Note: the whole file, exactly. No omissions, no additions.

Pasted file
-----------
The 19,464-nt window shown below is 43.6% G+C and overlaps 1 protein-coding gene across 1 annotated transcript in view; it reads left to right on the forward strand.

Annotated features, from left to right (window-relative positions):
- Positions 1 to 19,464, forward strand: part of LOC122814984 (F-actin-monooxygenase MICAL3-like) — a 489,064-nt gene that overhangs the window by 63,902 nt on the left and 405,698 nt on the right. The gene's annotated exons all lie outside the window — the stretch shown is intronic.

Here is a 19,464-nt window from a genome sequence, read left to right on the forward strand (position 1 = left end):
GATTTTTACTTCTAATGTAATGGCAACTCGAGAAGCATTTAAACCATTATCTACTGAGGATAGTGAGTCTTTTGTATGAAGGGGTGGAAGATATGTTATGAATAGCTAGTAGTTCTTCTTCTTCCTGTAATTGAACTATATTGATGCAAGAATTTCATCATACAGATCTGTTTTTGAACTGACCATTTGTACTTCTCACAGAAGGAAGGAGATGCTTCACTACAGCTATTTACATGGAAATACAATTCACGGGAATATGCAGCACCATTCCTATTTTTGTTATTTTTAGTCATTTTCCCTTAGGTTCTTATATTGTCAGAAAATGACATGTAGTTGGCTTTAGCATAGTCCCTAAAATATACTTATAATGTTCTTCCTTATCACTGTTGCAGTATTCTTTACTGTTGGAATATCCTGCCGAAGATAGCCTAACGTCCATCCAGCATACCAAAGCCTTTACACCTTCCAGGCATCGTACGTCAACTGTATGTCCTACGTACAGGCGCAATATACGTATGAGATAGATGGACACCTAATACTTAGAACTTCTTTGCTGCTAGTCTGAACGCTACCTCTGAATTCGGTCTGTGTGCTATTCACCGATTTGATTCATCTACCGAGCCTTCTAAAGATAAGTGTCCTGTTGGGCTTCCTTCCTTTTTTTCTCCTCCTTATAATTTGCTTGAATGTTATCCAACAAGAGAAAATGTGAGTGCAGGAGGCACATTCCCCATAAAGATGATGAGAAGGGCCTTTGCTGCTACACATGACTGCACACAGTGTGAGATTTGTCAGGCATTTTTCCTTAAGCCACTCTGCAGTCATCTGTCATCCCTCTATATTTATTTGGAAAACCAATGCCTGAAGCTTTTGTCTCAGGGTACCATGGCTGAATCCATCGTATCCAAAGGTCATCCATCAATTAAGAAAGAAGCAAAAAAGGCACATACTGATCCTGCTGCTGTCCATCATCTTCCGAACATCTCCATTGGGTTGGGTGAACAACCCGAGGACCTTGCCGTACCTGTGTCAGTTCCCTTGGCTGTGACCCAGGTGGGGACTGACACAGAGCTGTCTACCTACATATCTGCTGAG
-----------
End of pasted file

The 19,464-nt window shown below is 43.6% G+C and overlaps 1 protein-coding gene across 1 annotated transcript in view; it reads left to right on the forward strand.

Annotated features, from left to right (window-relative positions):
- Positions 1 to 19,464, forward strand: part of LOC122814984 (F-actin-monooxygenase MICAL3-like) — a 489,064-nt gene that overhangs the window by 63,902 nt on the left and 405,698 nt on the right. The gene's annotated exons all lie outside the window — the stretch shown is intronic.

Here is a 19,464-nt window from a genome sequence, read left to right on the forward strand (position 1 = left end):
GATTTTTACTTCTAATGTAATGGCAACTCGAGAAGCATTTAAACCATTATCTACTGAGGATAGTGAGTCTTTTGTATGAAGGGGTGGAAGATATGTTATGAATAGCTAGTAGTTCTTCTTCTTCCTGTAATTGAACTATATTGATGCAAGAATTTCATCATACAGATCTGTTTTTGAACTGACCATTTGTACTTCTCACAGAAGGAAGGAGATGCTTCACTACAGCTATTTACATGGAAATACAATTCACGGGAATATGCAGCACCATTCCTATTTTTGTTATTTTTAGTCATTTTCCCTTAGGTTCTTATATTGTCAGAAAATGACATGTAGTTGGCTTTAGCATAGTCCCTAAAATATACTTATAATGTTCTTCCTTATCACTGTTGCAGTATTCTTTACTGTTGGAATATCCTGCCGAAGATAGCCTAACGTCCATCCAGCATACCAAAGCCTTTACACCTTCCAGGCATCGTACGTCAACTGTATGTCCTACGTACAGGCGCAATATACGTATGAGATAGATGGACACCTAATACTTAGAACTTCTTTGCTGCTAGTCTGAACGCTACCTCTGAATTCGGTCTGTGTGCTATTCACCGATTTGATTCATCTACCGAGCCTTCTAAAGATAAGTGTCCTGTTGGGCTTCCTTCCTTTTTTTCTCCTCCTTATAATTTGCTTGAATGTTATCCAACAAGAGAAAATGTGAGTGCAGGAGGCACATTCCCCATAAAGATGATGAGAAGGGCCTTTGCTGCTACACATGACTGCACACAGTGTGAGATTTGTCAGGCATTTTTCCTTAAGCCACTCTGCAGTCATCTGTCATCCCTCTATATTTATTTGGAAAACCAATGCCTGAAGCTTTTGTCTCAGGGTACCATGGCTGAATCCATCGTATCCAAAGGTCATCCATCAATTAAGAAAGAAGCAAAAAAGGCACATACTGATCCTGCTGCTGTCCATCATCTTCCGAACATCTCCATTGGGTTGGGTGAACAACCCGAGGACCTTGCCGTACCTGTGTCAGTTCCCTTGGCTGTGACCCAGGTGGGGACTGACACAGAGCTGTCTACCTACATATCTGCTGAG